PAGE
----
The purpose of today’s lesson is identifying parts of the traditional division equation in order to build a deep and flexible understanding of the math. Students will make a division problem into a diagram and focus on understanding the vocabulary associated with the equation. By building a familiarity with the division equation students will feel comfortable with the process and its parts.
In yesterday’s lesson I created motions to accompany the steps of division. To open this lesson I will review the steps of division by having students recall them with the motions. In order to do this I will go around the room and call on students to give the step and motion until I have gone through the steps about 4 times.
Let’s start out with remembering our division steps we learned yesterday. Let’s all do them together once and then I will call on someone to give us the next step and someone else to give us the following step and so and so forth.
When I call upon students I make sure they answer with the motion and with a loud voice. Sometimes students speak so quietly in the classroom but by reminding them to speak up I build their confidence in speaking in front of others.
The purpose of the round the room review is that I want students to feel comfortable with the order of the steps. Therefore, when they get to the math they know exactly what to do and are easily able to recall the steps associated with the problem.
As a class we will build a diagram of a division problem and label all the parts associated with it. I would like students to be familiar with the academic vocabulary of a division problem and want them to have something to refer back to when completing future problems as we are solidifying an understanding of division. I have included a copy of what the finished diagram might look like.
Today we are going to create a diagram for a division problem. Before we get started I would like you to brainstorm with your group the things that might need to be included in the diagram. Take a few minutes and come up with some ideas.
While students are discussing in their groups I pass out a brightly colored sheet of paper to each of them on which we will create our diagram. After a few minutes I ask student responses and we create a list on the board of possible things to include in our diagram.
I begin by having students create the division problem on their paper. I only have them draw the division bar, dividend, divisor, and quotient. The students should put their division problem in the center of their paper to allow for labeling around it.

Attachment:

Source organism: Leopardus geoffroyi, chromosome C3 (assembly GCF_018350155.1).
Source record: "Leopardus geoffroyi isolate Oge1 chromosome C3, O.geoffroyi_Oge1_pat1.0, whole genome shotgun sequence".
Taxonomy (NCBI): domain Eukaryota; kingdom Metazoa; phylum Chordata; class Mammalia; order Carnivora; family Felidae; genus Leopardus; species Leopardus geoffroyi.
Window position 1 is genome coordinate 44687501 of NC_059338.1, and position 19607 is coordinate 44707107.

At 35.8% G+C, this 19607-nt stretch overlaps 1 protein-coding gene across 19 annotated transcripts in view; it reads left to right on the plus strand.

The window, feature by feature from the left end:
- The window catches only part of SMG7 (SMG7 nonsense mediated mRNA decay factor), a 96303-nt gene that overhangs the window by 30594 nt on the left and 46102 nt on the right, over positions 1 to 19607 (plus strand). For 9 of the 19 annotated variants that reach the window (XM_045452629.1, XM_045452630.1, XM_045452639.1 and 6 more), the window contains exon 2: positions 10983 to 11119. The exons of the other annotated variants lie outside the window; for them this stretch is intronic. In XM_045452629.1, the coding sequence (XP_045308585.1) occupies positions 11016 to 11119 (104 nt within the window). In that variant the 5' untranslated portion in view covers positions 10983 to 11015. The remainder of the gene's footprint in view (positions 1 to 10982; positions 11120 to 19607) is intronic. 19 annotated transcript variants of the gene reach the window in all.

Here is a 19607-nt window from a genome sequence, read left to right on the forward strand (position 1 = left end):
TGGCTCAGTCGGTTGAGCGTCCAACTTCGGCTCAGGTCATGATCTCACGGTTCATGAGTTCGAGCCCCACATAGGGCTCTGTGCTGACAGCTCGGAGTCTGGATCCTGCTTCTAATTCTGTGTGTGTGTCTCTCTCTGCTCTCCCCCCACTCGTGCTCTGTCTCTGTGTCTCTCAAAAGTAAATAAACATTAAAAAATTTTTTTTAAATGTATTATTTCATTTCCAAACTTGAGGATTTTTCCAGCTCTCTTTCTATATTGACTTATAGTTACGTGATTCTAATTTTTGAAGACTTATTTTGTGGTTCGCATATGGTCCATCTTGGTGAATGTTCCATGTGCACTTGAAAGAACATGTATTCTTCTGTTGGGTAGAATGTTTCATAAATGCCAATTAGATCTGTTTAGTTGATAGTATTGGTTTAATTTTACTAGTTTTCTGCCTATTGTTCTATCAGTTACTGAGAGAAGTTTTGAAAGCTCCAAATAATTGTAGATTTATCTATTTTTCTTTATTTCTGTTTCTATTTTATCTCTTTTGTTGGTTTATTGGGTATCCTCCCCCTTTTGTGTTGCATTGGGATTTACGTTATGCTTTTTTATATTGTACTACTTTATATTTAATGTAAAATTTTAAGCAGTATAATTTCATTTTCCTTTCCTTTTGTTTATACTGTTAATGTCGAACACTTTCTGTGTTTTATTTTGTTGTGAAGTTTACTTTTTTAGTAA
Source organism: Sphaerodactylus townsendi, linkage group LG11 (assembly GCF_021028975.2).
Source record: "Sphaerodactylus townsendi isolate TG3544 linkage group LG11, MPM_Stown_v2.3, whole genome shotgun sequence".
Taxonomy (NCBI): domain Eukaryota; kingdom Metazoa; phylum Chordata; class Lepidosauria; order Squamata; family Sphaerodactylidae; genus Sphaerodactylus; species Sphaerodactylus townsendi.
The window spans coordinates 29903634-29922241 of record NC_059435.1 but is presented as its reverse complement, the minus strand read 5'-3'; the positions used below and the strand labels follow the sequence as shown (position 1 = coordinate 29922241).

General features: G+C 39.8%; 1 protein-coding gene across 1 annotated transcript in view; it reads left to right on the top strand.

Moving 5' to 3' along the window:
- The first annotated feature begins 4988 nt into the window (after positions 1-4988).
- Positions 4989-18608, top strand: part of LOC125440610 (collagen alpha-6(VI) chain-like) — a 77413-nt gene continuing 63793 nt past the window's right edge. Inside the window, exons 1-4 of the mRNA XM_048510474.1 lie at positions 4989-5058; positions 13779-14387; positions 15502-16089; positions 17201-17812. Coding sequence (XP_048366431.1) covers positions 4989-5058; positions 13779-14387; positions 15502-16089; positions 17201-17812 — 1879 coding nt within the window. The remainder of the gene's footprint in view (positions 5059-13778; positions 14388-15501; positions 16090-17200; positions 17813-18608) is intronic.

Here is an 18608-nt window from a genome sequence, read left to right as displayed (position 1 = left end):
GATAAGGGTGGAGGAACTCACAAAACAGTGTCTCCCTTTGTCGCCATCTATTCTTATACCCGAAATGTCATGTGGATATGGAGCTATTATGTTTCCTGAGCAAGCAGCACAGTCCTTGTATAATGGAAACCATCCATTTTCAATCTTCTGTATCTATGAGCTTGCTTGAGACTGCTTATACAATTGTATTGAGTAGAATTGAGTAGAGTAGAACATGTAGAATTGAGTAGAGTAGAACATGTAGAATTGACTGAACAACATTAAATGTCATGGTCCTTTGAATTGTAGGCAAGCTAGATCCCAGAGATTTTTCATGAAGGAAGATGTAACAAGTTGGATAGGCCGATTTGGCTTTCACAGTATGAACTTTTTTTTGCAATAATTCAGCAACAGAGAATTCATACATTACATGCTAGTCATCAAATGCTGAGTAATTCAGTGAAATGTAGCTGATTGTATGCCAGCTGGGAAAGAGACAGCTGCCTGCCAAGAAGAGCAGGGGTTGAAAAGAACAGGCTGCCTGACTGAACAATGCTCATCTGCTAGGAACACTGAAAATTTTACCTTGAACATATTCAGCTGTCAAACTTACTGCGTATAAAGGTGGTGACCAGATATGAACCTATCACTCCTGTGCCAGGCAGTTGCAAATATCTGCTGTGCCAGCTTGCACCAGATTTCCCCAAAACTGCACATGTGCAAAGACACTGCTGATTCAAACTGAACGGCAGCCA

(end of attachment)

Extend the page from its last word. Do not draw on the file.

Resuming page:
After everyone has their division problem copied down I turn the labeling onto the students.
Alright, now that we all have the same diagram, let’s start figuring out what is what. Tell me about what you know about this diagram and let’s see if you can help me get it labeled. We can use our brainstorming list to help us figure this out. Can anyone identify part of the diagram?
I really just guide the student centered discussion at this time. I want the students to do the work. I want them to work the process and think of what the numbers in the equation really mean. Once a part is identified, I give the students the academic vocabulary to add to our thinking. I have included a copy of what our finished diagram looks like.
Remember, it is important to let the students do some thinking about this equation. They are the ones that need to make the connections between its parts and math involved in a division problem.
To build upon the connections uncovered in creating the diagram, I will now have students create a caption to accompany their diagram. I thought this would be a great way to tie in a language arts component into this lesson.
You guys did a great job in helping me create this diagram but I feel like it’s missing something. Normally when I see a diagram or illustration that there is something that goes with it. Most of the time under it. (I continue dropping hints until someone blurts out ‘caption’). Oh, yes, a caption. We should add one of those to our diagram. I would like you guys to come up with two or three sentences that summarize or explain this diagram.
I quickly pull out our language arts basal and show them an example of a caption on a diagram from one of our previous stories. I read the example to the students and display the diagram.
Just like the author of this text summarized what was going on in this diagram and gave us some ideas about the diagram I would like you to do that for your diagram.
The students easily understand the task and begin working on the diagram with their neighbor.
Place holder student sample of diagram with caption.